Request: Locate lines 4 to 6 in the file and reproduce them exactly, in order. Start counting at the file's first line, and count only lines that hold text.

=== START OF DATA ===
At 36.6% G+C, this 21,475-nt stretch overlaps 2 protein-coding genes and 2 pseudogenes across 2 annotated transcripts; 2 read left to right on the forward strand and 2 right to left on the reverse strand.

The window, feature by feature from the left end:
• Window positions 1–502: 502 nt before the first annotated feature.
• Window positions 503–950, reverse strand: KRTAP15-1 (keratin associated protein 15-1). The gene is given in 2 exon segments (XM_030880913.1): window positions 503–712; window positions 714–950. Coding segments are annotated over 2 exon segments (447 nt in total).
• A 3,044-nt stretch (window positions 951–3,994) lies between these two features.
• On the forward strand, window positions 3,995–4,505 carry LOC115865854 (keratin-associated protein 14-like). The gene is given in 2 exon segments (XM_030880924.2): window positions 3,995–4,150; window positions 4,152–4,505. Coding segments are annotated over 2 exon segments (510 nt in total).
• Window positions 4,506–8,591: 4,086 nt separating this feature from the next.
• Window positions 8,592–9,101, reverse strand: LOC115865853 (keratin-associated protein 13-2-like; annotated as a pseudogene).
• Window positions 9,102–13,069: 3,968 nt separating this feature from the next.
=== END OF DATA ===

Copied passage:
• Window positions 503–950, reverse strand: KRTAP15-1 (keratin associated protein 15-1). The gene is given in 2 exon segments (XM_030880913.1): window positions 503–712; window positions 714–950. Coding segments are annotated over 2 exon segments (447 nt in total).
• A 3,044-nt stretch (window positions 951–3,994) lies between these two features.
• On the forward strand, window positions 3,995–4,505 carry LOC115865854 (keratin-associated protein 14-like). The gene is given in 2 exon segments (XM_030880924.2): window positions 3,995–4,150; window positions 4,152–4,505. Coding segments are annotated over 2 exon segments (510 nt in total).